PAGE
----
PORTLAND, Ore. — At 2:57 p.m. Sept. 16, an official at Franklin High School in Southeast Portland called 911 for help.
“We need police presence immediately,” said Vice Principal Robyn Griffiths, in an audio recording of the 911 call obtained through a public records request. Griffiths told the emergency dispatcher that someone had been flashing guns while driving by the high school in Southeast Portland.
“I’ve been called, radioed multiple times for police. Get police presence,” Griffiths told the emergency dispatcher. In the background of the 911 call, there were sounds of commotion and several voices — someone hollered that there were multiple fights happening.
“There’s just a bunch of people outside like really worried and scrambling,” explained Griffiths.
The 911 call was dispatched as a priority one, which typically means an emergency call that’s in progress and life threatening, according to the Bureau of Emergency Communications (BOEC).
Despite the urgent nature of the call, BOEC records show a Portland police officer didn’t arrive on scene at Franklin High School until 4:17 p.m. — one hour and 20 minutes after the initial 911 call by school staff.
A KGW investigation found police were slow to respond or didn’t respond at all to at least three separate incidents involving guns spotted near the Portland high school in mid-September.
Earlier that same day, Sept. 16, another vice principal called 911 at 1:22 p.m. to report a different gun threat.
“A student just reported to me that a car pulled up on them and came out — two students pulled out and reach for what they thought were weapons,” Franklin Vice Principal Scott Burns told a 911 dispatcher in a recording of the call.
Burns explained the gun incident occurred roughly ten minutes earlier — just off campus. He worried about the safety of Franklin students in the general area.
“I have students out and about. We’re on lunch right now. And so, I need to report that right away,” Burns told the emergency dispatcher.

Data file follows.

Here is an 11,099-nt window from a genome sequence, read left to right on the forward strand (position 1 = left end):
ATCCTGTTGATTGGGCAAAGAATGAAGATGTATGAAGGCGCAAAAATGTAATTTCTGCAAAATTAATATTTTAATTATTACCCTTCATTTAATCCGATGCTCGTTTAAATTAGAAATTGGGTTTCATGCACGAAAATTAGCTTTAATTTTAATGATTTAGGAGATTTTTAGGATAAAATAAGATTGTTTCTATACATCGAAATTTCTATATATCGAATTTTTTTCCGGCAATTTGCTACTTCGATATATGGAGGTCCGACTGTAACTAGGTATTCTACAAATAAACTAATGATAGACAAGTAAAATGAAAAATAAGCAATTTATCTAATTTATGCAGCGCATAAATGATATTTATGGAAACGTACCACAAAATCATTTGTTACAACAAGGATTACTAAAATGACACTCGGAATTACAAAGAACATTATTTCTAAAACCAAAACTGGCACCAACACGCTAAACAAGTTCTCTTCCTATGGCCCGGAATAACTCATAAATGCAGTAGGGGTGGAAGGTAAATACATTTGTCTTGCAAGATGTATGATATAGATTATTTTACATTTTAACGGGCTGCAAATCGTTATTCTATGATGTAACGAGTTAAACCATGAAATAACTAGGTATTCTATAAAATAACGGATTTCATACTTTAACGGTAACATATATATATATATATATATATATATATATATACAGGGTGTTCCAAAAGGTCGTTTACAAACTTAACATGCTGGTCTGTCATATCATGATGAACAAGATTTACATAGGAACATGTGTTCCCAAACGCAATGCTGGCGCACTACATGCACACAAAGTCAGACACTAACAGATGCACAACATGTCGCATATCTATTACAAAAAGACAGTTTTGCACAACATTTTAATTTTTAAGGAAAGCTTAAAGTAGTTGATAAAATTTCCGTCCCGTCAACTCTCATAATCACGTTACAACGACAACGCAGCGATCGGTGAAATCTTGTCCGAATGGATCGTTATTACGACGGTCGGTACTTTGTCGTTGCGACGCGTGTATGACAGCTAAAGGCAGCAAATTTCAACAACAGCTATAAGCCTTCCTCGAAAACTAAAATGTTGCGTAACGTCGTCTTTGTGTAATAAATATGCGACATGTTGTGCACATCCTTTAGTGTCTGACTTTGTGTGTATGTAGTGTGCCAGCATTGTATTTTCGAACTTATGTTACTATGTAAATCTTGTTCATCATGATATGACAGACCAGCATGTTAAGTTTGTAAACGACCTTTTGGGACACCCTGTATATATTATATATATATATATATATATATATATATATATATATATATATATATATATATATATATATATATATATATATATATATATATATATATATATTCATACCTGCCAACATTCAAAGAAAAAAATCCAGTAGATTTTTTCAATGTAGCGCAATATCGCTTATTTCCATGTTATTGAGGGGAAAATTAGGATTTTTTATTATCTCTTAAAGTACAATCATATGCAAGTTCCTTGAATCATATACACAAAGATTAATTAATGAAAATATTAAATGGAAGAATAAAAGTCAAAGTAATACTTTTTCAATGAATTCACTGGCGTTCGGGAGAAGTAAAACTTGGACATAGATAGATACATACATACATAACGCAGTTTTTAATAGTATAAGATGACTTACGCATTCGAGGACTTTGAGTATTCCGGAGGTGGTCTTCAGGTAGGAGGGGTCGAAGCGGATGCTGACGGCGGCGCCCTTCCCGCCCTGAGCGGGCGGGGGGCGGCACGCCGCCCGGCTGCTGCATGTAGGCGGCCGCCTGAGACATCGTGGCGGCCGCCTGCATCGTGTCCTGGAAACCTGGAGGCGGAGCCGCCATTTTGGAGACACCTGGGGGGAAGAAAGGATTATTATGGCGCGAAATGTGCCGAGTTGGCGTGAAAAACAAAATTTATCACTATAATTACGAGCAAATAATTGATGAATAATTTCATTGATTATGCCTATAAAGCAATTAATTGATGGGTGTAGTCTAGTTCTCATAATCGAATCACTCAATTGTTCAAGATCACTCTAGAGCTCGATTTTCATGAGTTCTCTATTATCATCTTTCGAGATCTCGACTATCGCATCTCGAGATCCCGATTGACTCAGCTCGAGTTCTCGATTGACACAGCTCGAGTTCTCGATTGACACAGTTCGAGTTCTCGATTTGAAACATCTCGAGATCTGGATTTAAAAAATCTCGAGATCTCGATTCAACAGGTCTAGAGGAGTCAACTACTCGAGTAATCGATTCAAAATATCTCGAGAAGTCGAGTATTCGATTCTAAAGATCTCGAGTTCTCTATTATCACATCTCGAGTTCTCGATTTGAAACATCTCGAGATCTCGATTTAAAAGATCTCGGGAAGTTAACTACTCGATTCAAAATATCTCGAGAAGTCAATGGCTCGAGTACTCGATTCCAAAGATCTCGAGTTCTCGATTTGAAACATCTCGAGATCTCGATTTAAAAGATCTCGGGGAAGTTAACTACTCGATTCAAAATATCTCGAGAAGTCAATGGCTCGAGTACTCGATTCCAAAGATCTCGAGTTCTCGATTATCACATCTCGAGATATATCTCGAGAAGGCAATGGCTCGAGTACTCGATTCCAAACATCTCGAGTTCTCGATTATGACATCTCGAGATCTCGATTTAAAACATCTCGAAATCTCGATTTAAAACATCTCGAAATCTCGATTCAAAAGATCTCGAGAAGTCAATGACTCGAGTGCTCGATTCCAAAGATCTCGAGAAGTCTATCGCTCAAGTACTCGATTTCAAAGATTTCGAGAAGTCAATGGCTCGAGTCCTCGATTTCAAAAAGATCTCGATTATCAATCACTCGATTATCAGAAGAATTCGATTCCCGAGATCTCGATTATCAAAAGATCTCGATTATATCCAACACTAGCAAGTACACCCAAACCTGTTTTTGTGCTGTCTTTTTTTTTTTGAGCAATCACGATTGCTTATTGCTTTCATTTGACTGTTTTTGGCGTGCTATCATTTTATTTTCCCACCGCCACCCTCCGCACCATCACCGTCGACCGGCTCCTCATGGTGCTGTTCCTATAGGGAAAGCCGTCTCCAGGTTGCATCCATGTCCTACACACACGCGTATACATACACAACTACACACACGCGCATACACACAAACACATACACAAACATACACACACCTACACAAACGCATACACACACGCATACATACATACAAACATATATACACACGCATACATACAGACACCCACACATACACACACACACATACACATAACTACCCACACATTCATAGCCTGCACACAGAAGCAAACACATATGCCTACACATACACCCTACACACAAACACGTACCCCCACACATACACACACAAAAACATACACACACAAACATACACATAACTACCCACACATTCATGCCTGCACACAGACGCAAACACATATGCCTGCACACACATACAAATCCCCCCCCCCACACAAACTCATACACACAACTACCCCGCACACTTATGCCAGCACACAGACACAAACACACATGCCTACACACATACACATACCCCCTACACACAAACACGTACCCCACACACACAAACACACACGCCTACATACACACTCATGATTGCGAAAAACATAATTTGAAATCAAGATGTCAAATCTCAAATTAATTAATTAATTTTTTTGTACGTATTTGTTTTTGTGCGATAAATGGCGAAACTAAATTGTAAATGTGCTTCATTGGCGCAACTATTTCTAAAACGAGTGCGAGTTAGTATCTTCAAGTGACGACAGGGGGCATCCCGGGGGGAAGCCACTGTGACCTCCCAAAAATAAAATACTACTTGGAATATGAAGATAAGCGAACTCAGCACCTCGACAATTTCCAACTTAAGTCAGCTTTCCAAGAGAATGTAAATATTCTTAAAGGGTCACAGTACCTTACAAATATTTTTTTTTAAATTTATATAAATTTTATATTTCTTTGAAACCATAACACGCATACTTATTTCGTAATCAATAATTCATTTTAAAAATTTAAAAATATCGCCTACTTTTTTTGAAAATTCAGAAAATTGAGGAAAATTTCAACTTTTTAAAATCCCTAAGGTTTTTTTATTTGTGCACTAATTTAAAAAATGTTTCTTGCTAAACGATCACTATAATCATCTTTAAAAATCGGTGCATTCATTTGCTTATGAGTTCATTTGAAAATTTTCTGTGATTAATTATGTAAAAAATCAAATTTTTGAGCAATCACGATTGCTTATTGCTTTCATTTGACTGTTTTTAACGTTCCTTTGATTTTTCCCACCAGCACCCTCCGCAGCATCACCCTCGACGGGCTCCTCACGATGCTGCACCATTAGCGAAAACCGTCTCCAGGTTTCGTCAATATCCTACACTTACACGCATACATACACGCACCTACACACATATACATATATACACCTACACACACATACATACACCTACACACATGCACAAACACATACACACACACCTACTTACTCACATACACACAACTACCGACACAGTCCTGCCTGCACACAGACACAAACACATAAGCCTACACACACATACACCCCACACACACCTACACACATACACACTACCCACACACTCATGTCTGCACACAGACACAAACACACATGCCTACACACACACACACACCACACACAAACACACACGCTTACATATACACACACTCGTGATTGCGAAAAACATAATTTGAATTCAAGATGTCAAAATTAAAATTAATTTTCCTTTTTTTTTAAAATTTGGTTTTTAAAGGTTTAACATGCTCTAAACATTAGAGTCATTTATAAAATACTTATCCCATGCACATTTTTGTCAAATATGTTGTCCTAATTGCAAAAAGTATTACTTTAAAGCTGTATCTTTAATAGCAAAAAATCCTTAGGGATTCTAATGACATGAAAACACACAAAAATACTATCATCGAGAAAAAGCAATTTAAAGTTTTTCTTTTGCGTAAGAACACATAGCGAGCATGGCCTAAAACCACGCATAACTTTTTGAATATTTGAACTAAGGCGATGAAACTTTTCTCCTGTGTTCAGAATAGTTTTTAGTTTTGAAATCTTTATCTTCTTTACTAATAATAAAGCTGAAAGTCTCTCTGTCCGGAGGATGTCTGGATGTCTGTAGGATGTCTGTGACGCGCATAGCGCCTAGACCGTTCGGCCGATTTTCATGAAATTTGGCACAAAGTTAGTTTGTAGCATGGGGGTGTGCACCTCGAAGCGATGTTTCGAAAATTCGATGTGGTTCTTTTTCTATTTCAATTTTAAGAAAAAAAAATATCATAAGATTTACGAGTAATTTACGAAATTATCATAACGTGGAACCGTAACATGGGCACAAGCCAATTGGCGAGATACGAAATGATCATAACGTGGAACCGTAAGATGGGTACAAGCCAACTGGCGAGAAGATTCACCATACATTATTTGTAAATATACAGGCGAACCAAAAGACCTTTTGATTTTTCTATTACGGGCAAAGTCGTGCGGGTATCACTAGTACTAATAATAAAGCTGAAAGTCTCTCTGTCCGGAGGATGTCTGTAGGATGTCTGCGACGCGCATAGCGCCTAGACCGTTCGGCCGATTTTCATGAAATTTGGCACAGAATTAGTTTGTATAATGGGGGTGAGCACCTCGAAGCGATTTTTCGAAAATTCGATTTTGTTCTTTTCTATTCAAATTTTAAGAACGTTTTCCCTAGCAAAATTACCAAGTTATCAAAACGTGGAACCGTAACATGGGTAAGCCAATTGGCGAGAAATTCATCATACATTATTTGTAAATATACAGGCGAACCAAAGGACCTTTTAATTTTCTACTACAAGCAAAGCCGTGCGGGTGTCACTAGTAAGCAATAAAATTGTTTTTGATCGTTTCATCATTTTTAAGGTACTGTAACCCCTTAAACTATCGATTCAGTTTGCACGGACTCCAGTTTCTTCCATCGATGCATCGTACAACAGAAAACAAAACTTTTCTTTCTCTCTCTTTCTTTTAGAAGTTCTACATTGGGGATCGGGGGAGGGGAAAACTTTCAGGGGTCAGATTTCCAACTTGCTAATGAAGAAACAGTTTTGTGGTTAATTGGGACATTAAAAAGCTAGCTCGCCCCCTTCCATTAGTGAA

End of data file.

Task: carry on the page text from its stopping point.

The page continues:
The 911 dispatcher reassured the vice principal that help was on the way and would meet Burns in front of Franklin High School.
Portland Police never showed up. Instead, an officer called and left a voicemail at 9:48 p.m. The call was cleared roughly eight hours later, according to BOEC records.
Three days later, on September 19, Franklin Vice Principal Alfredo Quintero called 911 at 11:33 a.m. to report another gun threat. It involved two students who’d previously been in a fight.
“We got a report this morning that there was a student at Clinton Park showing off a gun and he made a threat that he was going to shoot another student,” Quintero told the emergency dispatcher in a recording of the call.
A Portland Police officer arrived at Franklin at 11:58 a.m. — roughly 25 minutes after the vice principal called 911.
A spokesperson for Portland Police said he was researching why it took so long for officers to respond to the gun incidents at Franklin, although he never followed-up with an explanation.
Portland Public Schools declined to comment on the police response.
“When you look at the responses that you are getting, we have a gap there. I mean — it is pretty evident,” said Rick Puente, Vice President of the Oregon School Resource Officers Association. Seconds matter when responding to incidents on or near campus, he said.
In June 2020, in the wake of George Floyd’s murder, Portland discontinued the presence of armed police officers in Portland Public Schools — a move activists had demanded for years.
“When you remove a school resource officer or program, you leave that gap,” Puente said. “I always look at it like — you get a flat tire — instead of repairing it, you remove it and keep going down the street on three wheels. It is going to be a bumpy ride.”
The sluggish response to gun incidents near Franklin High School help illustrate a citywide problem. So far this year, Portland Police response times are averaging 15.6 minutes for high priority calls, compared to 12.2 minutes in 2021 and 10.6 in 2020.
Police blame a critical staffing shortage, but suggest that recent hires may help.
“We’re going to try to get to every call we can,” said Portland Police Chief Chuck Lovell. “We do our best to answer them. And we understand that even if it is not a homicide or a shooting, having your stuff stolen, having your home violated by an intruder is traumatic and we want to do our best to address those with the resources we have.”